Trends in U.S. Pleural Mesothelioma Incidence Rates Following Simian Virus 40 Contamination of Early Poliovirus Vaccines

JNCI: Journal of the National Cancer Institute, Jan 2003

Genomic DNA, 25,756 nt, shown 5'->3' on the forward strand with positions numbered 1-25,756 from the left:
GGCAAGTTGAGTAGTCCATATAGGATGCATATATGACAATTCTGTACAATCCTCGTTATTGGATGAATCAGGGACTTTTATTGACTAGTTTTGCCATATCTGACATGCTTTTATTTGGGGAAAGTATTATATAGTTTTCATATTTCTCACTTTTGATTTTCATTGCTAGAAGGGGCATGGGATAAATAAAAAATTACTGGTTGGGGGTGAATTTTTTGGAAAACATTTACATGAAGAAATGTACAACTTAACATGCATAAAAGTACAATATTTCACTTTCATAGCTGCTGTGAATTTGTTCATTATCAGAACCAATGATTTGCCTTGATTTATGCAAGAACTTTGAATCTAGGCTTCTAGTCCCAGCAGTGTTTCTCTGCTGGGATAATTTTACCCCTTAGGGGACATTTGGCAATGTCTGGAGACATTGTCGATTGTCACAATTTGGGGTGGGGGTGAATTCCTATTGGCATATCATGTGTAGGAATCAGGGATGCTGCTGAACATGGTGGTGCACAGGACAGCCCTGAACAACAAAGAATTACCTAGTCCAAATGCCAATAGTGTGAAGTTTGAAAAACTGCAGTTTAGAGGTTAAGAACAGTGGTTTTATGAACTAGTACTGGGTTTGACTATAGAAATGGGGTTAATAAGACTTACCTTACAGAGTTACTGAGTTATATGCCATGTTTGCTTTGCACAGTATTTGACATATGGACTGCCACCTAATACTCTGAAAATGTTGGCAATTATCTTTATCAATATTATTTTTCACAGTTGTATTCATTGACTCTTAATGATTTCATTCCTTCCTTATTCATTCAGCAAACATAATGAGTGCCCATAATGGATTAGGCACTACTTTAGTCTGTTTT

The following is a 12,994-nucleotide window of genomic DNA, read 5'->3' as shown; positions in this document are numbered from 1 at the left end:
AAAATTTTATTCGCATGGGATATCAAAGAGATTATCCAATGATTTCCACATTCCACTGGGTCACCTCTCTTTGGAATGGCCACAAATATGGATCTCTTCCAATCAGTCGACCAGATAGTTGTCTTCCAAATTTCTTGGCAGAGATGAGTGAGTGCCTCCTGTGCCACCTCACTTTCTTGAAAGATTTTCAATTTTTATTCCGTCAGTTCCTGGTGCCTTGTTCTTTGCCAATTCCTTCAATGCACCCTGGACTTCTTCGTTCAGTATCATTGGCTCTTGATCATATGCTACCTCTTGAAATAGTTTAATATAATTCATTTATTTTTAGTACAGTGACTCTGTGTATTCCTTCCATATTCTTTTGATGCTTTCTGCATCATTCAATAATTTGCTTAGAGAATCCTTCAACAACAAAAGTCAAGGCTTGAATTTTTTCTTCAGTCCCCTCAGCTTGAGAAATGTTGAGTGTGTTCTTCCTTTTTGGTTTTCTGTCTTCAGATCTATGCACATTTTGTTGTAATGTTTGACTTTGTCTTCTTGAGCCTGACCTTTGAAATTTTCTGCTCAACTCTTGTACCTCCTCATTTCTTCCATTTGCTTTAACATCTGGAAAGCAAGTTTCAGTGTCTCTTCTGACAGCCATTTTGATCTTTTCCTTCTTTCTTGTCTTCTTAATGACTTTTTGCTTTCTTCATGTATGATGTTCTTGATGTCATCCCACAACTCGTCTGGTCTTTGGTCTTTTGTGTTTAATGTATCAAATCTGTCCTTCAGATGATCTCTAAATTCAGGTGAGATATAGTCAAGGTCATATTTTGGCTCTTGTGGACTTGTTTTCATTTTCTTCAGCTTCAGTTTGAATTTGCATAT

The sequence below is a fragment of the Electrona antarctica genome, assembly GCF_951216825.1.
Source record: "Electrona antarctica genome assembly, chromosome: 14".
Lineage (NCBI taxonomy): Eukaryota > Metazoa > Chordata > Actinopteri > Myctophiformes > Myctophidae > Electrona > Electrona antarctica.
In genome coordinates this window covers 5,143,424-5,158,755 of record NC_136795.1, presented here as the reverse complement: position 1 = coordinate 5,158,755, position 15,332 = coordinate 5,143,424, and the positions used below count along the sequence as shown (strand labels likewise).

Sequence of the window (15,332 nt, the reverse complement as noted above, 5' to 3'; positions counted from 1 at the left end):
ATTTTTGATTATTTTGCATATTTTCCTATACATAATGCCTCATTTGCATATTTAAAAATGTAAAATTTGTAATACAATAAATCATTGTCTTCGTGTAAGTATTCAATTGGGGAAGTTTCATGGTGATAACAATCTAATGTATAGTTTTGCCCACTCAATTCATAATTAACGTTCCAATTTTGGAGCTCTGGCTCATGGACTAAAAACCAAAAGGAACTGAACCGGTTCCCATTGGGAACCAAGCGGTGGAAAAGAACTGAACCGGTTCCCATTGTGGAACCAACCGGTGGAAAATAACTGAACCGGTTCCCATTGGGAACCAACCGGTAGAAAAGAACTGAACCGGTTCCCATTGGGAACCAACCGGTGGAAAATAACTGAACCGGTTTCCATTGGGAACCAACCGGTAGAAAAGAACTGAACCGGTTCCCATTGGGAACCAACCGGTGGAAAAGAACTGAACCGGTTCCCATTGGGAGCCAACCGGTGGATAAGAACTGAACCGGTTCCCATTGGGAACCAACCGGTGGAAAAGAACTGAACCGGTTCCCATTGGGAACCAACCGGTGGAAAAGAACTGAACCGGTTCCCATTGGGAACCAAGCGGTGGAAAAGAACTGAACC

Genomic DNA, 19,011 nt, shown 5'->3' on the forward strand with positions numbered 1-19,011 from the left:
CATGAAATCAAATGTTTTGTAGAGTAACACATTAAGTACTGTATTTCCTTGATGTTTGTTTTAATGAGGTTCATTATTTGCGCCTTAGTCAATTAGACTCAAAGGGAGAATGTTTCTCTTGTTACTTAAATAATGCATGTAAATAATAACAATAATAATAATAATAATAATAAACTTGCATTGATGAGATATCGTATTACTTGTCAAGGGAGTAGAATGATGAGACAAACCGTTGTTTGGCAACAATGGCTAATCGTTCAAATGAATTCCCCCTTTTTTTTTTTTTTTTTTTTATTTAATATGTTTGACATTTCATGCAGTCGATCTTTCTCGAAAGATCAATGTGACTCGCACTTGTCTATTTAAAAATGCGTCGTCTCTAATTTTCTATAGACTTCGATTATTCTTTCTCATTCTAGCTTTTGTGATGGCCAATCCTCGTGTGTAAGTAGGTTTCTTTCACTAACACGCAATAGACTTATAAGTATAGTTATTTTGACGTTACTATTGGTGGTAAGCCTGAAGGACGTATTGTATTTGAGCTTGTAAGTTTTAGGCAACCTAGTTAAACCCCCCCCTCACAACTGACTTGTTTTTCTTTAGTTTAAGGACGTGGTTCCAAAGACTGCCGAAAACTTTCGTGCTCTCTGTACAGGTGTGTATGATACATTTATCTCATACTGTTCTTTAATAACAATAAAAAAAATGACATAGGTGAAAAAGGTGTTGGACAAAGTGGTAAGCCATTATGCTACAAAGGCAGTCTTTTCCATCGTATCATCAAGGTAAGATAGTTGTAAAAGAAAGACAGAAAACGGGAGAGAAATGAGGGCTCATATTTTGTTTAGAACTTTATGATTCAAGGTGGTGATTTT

Background: Poliovirus vaccines that were used during the late 1950s and early 1960s were contaminated with simian virus 40 (SV40), a monkey virus that is tumorigenic in rodents. SV40 DNA sequences have been detected in some human cancers, especially pleural mesotheliomas, although results are conflicting. We examined the relationship between SV40-contaminated poliovirus vaccine exposure and subsequent rates of pleural mesothelioma in the United States. Methods: We used data from the Surveillance, Epidemiology, and End Results Program to estimate age- and sex-specific pleural mesothelioma incidence rates per 105 person-years (py) from 1975 through 1997 and the Poisson distribution to determine 95% confidence intervals (CIs) for each rate. The prevalence, by birth cohort, of poliovirus vaccine exposure during the period of widespread SV40 contamination was determined from published survey data. Trends in mesothelioma incidence rates were assessed by examining age- and sex-specific rates over calendar periods and with the use of the age–period–cohort model. Trends in mesothelioma incidence were then compared with trends in prevalence of exposure. All statistical tests were two-sided. Results: The age-standardized pleural mesothelioma incidence rate for 1975 through 1997 was 1.29/105 py (95% CI = 1.24/105 to 1.34/105 py) in males and 0.21/105 py (95% CI = 0.20/105 to 0.23/105 py) in females. The rate in males increased from 0.79/105 py (95% CI = 0.62/105 to 1.0/105 py) in 1975 to a peak of 1.69/105 py (95% CI = 1.46/105 to 1.95/105 py) in 1992. Incidence rates increased the most among males who were 75 years of age or older, the age group least likely to have been immunized against poliovirus. Incidence rates among males in the age groups most heavily exposed to SV40-contaminated poliovirus vaccine remained stable or decreased from 1975 through 1997. Similar age-specific trends were observed among females. The age–period–cohort models for men and women also indicated that the trends in pleural mesothelioma incidence were not related to trends in exposure to SV40-contaminated poliovirus vaccine. Conclusions: Age-specific trends in U.S. pleural mesothelioma incidence rates are not consistent with an effect of exposure to SV40-contaminated poliovirus vaccine. Nonetheless, given reports of the detection of SV40 genomic DNA sequences in human mesotheliomas, monitoring of vaccine-exposed cohorts should continue.